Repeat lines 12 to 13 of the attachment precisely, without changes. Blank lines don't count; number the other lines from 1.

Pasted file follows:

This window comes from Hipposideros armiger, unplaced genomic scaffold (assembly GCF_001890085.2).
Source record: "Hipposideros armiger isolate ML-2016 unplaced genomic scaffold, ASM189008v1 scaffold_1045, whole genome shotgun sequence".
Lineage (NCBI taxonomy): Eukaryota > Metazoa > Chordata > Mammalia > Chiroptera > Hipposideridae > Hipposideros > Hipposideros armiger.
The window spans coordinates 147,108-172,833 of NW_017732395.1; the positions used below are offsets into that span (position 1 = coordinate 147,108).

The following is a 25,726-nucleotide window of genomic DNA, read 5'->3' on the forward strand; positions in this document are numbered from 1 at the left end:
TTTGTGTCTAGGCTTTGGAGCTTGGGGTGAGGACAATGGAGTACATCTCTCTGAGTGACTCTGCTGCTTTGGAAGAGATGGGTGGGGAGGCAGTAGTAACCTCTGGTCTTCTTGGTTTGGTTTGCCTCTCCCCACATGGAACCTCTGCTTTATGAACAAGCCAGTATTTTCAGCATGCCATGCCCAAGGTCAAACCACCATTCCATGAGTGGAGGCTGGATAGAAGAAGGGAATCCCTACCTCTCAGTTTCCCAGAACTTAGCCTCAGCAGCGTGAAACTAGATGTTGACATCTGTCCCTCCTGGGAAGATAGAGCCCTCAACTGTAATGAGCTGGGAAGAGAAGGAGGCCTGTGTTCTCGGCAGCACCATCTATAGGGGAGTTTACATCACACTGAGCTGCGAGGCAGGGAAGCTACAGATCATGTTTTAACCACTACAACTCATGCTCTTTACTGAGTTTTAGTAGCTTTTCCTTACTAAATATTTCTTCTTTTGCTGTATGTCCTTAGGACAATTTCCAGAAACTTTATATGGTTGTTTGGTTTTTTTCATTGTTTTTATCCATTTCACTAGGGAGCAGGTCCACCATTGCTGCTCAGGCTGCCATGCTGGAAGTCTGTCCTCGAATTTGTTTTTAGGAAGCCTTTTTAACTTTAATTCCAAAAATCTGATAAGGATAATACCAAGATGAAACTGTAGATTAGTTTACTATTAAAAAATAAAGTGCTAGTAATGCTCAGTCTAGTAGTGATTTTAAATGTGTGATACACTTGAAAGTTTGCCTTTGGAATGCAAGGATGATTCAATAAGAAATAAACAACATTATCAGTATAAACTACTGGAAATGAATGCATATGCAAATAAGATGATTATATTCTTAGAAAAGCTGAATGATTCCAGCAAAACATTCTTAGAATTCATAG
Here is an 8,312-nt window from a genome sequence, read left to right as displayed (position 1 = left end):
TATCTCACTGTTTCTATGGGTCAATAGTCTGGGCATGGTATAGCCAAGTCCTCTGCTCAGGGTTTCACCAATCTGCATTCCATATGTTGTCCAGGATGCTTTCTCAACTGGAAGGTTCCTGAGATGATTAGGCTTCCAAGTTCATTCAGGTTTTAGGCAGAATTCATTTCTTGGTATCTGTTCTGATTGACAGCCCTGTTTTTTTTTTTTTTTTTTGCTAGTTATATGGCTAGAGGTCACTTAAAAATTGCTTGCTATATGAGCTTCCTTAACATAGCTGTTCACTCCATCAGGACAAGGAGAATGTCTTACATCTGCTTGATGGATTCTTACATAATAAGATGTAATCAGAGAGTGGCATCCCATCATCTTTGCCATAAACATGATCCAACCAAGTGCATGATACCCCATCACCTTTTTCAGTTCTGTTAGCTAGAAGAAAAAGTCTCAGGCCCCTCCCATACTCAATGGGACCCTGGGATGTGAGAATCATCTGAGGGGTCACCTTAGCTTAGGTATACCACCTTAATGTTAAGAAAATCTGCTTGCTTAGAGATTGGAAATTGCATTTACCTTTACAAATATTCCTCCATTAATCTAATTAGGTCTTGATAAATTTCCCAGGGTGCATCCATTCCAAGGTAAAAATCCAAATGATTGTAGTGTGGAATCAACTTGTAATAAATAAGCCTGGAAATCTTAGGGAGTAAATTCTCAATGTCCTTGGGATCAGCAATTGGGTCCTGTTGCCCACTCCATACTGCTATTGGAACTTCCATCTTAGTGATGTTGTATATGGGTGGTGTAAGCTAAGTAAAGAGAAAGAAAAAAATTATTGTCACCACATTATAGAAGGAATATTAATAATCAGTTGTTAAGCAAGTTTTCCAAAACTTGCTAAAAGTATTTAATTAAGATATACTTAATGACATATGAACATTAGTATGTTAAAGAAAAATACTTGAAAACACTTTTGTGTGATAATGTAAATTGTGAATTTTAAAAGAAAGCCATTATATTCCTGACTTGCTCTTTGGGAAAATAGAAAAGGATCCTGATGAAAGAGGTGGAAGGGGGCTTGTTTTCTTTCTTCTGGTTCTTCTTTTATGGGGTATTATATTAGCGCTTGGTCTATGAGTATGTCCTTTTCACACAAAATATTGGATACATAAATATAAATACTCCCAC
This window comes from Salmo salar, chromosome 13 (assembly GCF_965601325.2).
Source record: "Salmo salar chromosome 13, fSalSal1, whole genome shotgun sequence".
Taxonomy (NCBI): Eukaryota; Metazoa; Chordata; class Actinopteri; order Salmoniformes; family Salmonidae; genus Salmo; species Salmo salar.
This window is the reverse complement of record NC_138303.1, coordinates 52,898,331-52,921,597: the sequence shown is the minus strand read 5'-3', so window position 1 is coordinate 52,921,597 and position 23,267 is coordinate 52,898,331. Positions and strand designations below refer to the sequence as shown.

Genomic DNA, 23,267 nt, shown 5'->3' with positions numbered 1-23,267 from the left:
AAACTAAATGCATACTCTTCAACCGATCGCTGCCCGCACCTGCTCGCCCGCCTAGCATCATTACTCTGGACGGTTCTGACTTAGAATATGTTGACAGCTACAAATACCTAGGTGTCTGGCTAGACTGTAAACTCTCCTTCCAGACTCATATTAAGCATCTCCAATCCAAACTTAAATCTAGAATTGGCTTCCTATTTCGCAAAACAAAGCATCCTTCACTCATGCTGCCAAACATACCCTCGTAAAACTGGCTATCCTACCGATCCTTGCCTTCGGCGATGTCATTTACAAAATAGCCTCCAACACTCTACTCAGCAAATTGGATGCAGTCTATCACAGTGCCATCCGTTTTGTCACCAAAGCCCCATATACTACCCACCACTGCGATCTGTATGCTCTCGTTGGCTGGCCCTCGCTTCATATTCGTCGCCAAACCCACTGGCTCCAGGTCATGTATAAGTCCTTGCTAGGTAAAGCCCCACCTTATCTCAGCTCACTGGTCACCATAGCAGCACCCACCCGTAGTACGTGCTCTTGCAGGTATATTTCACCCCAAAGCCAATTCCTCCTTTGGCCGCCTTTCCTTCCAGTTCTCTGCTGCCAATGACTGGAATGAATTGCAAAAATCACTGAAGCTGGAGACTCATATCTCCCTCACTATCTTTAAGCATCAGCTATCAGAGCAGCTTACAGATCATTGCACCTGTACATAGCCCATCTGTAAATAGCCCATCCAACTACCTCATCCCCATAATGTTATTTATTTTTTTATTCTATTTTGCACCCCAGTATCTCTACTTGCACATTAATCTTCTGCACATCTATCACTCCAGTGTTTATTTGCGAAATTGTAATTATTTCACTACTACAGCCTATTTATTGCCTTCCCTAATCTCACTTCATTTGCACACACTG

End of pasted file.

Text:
This window is the reverse complement of record NC_138303.1, coordinates 52,898,331-52,921,597: the sequence shown is the minus strand read 5'-3', so window position 1 is coordinate 52,921,597 and position 23,267 is coordinate 52,898,331. Positions and strand designations below refer to the sequence as shown.

Genomic DNA, 23,267 nt, shown 5'->3' with positions numbered 1-23,267 from the left: